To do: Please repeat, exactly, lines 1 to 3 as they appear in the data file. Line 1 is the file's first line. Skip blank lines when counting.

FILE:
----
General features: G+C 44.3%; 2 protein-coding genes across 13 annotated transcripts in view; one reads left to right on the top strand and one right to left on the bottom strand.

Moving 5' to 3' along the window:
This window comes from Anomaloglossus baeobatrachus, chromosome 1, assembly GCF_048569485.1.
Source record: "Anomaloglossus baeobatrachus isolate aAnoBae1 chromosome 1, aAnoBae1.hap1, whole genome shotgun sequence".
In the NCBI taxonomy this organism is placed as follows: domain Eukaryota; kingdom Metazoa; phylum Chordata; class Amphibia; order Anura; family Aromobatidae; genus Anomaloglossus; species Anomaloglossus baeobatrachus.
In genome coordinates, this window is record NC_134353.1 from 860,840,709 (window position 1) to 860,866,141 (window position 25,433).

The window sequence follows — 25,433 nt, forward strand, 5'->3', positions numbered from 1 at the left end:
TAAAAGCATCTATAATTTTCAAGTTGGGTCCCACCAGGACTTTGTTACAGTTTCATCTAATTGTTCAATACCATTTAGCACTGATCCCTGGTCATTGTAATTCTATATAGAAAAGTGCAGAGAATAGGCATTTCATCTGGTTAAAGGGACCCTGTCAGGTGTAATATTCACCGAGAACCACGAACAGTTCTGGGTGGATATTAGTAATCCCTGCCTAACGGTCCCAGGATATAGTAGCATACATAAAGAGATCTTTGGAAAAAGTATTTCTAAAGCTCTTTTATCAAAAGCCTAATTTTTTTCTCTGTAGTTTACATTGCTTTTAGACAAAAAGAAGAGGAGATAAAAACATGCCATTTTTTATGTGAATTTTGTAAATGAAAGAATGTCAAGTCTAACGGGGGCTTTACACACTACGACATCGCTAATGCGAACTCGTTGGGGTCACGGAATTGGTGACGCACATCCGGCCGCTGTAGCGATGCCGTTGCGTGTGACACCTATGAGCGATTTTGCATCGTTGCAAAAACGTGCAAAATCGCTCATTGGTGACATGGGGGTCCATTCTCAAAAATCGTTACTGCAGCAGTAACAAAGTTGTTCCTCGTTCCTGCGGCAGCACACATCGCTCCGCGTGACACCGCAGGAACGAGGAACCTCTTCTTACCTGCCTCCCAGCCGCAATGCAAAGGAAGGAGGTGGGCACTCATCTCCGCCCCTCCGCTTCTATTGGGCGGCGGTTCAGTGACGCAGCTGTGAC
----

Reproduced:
General features: G+C 44.3%; 2 protein-coding genes across 13 annotated transcripts in view; one reads left to right on the top strand and one right to left on the bottom strand.

Moving 5' to 3' along the window:
This window comes from Anomaloglossus baeobatrachus, chromosome 1, assembly GCF_048569485.1.